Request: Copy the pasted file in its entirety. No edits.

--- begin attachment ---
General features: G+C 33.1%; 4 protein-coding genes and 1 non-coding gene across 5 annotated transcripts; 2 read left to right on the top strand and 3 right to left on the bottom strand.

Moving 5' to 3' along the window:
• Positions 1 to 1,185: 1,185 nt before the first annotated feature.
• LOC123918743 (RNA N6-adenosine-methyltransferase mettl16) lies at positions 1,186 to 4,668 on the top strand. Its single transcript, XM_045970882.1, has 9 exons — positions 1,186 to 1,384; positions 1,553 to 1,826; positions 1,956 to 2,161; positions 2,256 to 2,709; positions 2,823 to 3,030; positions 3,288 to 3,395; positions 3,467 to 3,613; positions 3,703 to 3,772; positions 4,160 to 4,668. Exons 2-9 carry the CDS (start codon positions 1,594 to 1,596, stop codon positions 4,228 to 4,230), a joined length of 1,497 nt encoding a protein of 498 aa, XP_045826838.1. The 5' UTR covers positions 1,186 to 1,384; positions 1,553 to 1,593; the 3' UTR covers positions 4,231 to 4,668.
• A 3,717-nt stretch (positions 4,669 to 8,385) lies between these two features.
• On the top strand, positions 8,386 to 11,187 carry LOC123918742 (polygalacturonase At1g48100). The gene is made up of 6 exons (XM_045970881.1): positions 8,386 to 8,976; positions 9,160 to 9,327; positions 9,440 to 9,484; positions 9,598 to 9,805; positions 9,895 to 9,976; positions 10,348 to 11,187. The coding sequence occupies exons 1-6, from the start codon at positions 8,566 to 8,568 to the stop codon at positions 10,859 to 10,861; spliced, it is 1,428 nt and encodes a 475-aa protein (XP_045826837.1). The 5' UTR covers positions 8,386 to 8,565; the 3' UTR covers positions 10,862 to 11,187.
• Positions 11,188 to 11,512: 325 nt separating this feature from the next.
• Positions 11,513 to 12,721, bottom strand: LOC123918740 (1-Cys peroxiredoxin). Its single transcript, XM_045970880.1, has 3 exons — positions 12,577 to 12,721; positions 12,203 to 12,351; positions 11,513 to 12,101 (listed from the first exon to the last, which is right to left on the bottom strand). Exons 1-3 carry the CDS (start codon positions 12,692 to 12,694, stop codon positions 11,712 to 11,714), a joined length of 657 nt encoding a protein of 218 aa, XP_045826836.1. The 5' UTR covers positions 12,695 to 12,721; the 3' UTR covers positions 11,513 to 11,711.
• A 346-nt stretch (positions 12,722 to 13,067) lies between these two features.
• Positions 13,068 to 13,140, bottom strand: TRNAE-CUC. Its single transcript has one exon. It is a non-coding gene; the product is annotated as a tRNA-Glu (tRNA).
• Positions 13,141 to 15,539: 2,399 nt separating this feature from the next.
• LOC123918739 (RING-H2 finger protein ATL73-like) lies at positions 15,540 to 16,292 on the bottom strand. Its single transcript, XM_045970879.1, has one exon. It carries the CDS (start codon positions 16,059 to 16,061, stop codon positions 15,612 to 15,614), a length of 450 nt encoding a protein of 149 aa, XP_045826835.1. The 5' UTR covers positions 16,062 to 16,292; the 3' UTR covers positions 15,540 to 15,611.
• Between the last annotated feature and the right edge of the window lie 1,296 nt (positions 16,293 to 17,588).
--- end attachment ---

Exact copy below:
General features: G+C 33.1%; 4 protein-coding genes and 1 non-coding gene across 5 annotated transcripts; 2 read left to right on the top strand and 3 right to left on the bottom strand.

Moving 5' to 3' along the window:
• Positions 1 to 1,185: 1,185 nt before the first annotated feature.
• LOC123918743 (RNA N6-adenosine-methyltransferase mettl16) lies at positions 1,186 to 4,668 on the top strand. Its single transcript, XM_045970882.1, has 9 exons — positions 1,186 to 1,384; positions 1,553 to 1,826; positions 1,956 to 2,161; positions 2,256 to 2,709; positions 2,823 to 3,030; positions 3,288 to 3,395; positions 3,467 to 3,613; positions 3,703 to 3,772; positions 4,160 to 4,668. Exons 2-9 carry the CDS (start codon positions 1,594 to 1,596, stop codon positions 4,228 to 4,230), a joined length of 1,497 nt encoding a protein of 498 aa, XP_045826838.1. The 5' UTR covers positions 1,186 to 1,384; positions 1,553 to 1,593; the 3' UTR covers positions 4,231 to 4,668.
• A 3,717-nt stretch (positions 4,669 to 8,385) lies between these two features.
• On the top strand, positions 8,386 to 11,187 carry LOC123918742 (polygalacturonase At1g48100). The gene is made up of 6 exons (XM_045970881.1): positions 8,386 to 8,976; positions 9,160 to 9,327; positions 9,440 to 9,484; positions 9,598 to 9,805; positions 9,895 to 9,976; positions 10,348 to 11,187. The coding sequence occupies exons 1-6, from the start codon at positions 8,566 to 8,568 to the stop codon at positions 10,859 to 10,861; spliced, it is 1,428 nt and encodes a 475-aa protein (XP_045826837.1). The 5' UTR covers positions 8,386 to 8,565; the 3' UTR covers positions 10,862 to 11,187.
• Positions 11,188 to 11,512: 325 nt separating this feature from the next.
• Positions 11,513 to 12,721, bottom strand: LOC123918740 (1-Cys peroxiredoxin). Its single transcript, XM_045970880.1, has 3 exons — positions 12,577 to 12,721; positions 12,203 to 12,351; positions 11,513 to 12,101 (listed from the first exon to the last, which is right to left on the bottom strand). Exons 1-3 carry the CDS (start codon positions 12,692 to 12,694, stop codon positions 11,712 to 11,714), a joined length of 657 nt encoding a protein of 218 aa, XP_045826836.1. The 5' UTR covers positions 12,695 to 12,721; the 3' UTR covers positions 11,513 to 11,711.
• A 346-nt stretch (positions 12,722 to 13,067) lies between these two features.
• Positions 13,068 to 13,140, bottom strand: TRNAE-CUC. Its single transcript has one exon. It is a non-coding gene; the product is annotated as a tRNA-Glu (tRNA).
• Positions 13,141 to 15,539: 2,399 nt separating this feature from the next.
• LOC123918739 (RING-H2 finger protein ATL73-like) lies at positions 15,540 to 16,292 on the bottom strand. Its single transcript, XM_045970879.1, has one exon. It carries the CDS (start codon positions 16,059 to 16,061, stop codon positions 15,612 to 15,614), a length of 450 nt encoding a protein of 149 aa, XP_045826835.1. The 5' UTR covers positions 16,062 to 16,292; the 3' UTR covers positions 15,540 to 15,611.
• Between the last annotated feature and the right edge of the window lie 1,296 nt (positions 16,293 to 17,588).